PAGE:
Growth Opportunities (Alt. Title: F*CKING UP)

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Last week was a WEEK.  I had a mix-up with my car servicing on Tuesday, my car got broken into on Wednesday AND I got a parking ticket that same night, and to top it off I got a talking-to at work on Thursday.  Needless to say, I was pretty much a mess by the time Friday rolled around.

However, even though almost everything that happened to me cost me quite a bit of money, the thing that upset me the most was getting talked to at work.

A bit of backstory:  I transferred to my current school this year because I wanted to move up to a high school and I wanted to get IB trained.  I ended up getting assigned 7th, 8th, and 9th grade (not really the high school grade levels I was envisioning) and getting misinformation that I WAS going to be trained, but then ultimately being told that I was not.  While I have fallen in love with my kids, I have been pretty grumpy about not being trained in IB since I had made up my mind that that’s what I wanted to do, had asked (and been told yes) several times, and was watching one of my friends prepare to go to training even though I had asked to be put in her position initially.

Needless to say, I am not a quiet person, and so whenever the subject came up I tended to voice my disappointment.  This came across as negative to a member of my department, who discussed it with my AP, who then came and discussed it with me.

Now, I am the first to get pissed off when I am approached about something that I don’t feel is right.  However, the reason I got so upset is because I knew that this person was actually correct.  I HAD been negative.  I HAD been dwelling.  I HAD made my friend feel bad (who had had no hand in assigning training).  I was in the wrong.

This, my friends, is the absolute worst realization ever.  I was wrong.  I fucked up.  I deserved to get a talking-to.

I was a wreck for the rest of the day after that discussion.  The silver lining that came out of it was my kids were super concerned about me, and I even got a note from one of them telling me how awesome I was and how sorry she was that I was “in pain” (#thesweetest).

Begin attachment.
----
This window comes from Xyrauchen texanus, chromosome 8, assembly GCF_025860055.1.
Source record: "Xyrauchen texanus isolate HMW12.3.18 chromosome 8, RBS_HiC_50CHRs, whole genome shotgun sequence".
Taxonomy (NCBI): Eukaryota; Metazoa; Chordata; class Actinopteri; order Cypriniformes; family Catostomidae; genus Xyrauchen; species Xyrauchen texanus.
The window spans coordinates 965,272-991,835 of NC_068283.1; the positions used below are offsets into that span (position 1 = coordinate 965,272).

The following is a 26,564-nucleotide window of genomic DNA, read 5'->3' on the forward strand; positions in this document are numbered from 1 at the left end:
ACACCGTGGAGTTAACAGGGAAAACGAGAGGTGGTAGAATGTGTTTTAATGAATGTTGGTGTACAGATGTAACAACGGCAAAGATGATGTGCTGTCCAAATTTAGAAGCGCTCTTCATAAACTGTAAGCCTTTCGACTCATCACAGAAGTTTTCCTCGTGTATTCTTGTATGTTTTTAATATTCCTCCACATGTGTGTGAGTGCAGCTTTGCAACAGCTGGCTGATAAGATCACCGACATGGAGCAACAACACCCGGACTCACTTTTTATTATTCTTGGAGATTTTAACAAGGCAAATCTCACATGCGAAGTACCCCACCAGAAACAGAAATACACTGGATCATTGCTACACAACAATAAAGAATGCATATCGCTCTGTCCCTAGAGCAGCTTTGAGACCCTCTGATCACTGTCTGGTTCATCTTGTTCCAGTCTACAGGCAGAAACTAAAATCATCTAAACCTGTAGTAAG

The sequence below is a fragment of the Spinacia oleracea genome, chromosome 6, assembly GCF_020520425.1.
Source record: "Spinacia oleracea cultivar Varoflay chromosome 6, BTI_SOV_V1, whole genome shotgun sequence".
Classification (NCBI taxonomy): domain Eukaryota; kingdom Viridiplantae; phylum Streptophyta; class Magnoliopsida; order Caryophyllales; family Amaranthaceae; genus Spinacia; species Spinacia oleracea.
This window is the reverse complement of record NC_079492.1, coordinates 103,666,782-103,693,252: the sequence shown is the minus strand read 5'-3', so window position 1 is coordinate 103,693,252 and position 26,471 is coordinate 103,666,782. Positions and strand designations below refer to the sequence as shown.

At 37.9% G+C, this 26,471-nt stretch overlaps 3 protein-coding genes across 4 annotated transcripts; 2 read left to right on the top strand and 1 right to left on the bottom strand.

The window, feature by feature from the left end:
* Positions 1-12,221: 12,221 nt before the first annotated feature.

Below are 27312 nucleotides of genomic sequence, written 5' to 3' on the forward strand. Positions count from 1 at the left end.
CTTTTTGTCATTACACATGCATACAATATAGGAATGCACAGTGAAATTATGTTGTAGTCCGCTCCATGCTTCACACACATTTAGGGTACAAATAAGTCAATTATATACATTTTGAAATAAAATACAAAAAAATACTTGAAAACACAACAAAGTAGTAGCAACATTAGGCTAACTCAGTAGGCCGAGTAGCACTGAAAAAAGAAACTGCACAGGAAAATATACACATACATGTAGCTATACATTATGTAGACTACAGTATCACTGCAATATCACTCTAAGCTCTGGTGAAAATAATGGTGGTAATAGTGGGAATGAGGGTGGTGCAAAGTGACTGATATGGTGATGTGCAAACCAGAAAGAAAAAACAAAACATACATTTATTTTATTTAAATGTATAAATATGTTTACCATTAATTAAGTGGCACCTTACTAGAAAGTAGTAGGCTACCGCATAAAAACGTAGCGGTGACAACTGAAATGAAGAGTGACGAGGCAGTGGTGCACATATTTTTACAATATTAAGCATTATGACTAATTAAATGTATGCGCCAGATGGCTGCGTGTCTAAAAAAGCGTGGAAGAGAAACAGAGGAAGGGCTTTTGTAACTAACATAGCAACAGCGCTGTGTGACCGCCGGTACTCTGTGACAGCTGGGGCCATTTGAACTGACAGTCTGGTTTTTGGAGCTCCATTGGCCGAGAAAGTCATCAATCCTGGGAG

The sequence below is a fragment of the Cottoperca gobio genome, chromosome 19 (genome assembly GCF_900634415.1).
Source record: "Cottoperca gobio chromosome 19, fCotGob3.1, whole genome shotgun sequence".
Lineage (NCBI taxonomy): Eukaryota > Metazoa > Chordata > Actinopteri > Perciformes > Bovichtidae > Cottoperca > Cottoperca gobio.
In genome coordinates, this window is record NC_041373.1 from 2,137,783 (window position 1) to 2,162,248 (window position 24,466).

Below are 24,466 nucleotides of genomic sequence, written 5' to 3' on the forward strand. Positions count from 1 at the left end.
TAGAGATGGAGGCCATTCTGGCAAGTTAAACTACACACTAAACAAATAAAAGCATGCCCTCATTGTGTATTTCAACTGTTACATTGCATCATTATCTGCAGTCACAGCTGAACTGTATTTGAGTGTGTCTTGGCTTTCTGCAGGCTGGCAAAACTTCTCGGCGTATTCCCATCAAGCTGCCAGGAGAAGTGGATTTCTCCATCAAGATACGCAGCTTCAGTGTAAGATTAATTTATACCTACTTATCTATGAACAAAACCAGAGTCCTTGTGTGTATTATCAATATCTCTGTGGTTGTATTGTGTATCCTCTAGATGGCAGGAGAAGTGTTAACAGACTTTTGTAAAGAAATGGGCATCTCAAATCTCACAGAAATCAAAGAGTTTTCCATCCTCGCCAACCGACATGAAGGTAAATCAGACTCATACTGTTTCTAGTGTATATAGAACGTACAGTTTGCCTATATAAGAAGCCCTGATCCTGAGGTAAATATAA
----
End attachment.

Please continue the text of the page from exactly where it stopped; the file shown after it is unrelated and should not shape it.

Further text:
Unfortunately, I can’t go back in the past and unsay everything I said.  I can’t go into people’s brains and change whatever impression they may have of me now.  I can, however, look at this whole experience as a growth opportunity, and take steps to learn and apply as much as I can.

First, I need to change what I can change.  I cannot change the already spoken words, but I can definitely change my attitude and my words that I choose to release in the future.  I also already made sure that I apologized to my friend so that I could undo some of the damage my careless words caused.  Realizing when you’re wrong sucks SO BAD, but the more important thing is making sure that you go forward armed with the new knowledge and not burdened by it.

Second, I need to apply the lesson to other areas of my life.  In this particular instance, I was dwelling on something that I couldn’t change.  Are there other areas of my life in which I’m dwelling?  Do I know that something is hopeless or not really in the cards and yet I am still ruminating on it and keeping it in my mind?  If so, I know that the potential results of that are at the least not promising and the most, disastrous.

Finally, I need to be thankful for the fuckup.  This, for me, is the absolute hardest one out of the three.  I pride myself on my ability to navigate life with grace and wisdom.  And most of the time, I do a fairly decent job.  However, this means that rather than a myriad of little stumblings, I have a handful of epic whoppers that bring me to my knees.  And yet, these catastrophic episodes of tumbling to the ground teach me so. freaking. much.  I can’t waste too much time crying about them, because they are a virtual goldmine of information that I can use to twirl my way through the next span of time (until I once again crash to the ground).

In reality, not one of us will get through life without some sort of fuck-up.  And truthfully, the bigger the fuck-up, the more valuable the lesson AND the more likely it is that you are trying to do something great.  If you stay in your comfort zone, you will not make mistakes that often.  Which feels great-who doesn’t like to be the master of something?  But the longer you stay in your area of expertise, the less likely it is that you will keep accomplishing at the rate that you had been previously.

Now, I’m not advocating for you to go try to screw up royally on purpose.  But I AM encouraging you to spread your wings and take a risk or two.  Don’t beat yourself up when you fail–that is my lesson that I’m still learning.  I tell my students all the time that “It’s ok to fail, but it’s not ok not to try”.  Honestly, I need to take my own advice.

Try something difficult.  Try something new.  Try SOMETHING.  And when you fail (and you will fail), be grateful for the lesson that it brings.  Adjust.  Grow.  And then, TRY AGAIN.

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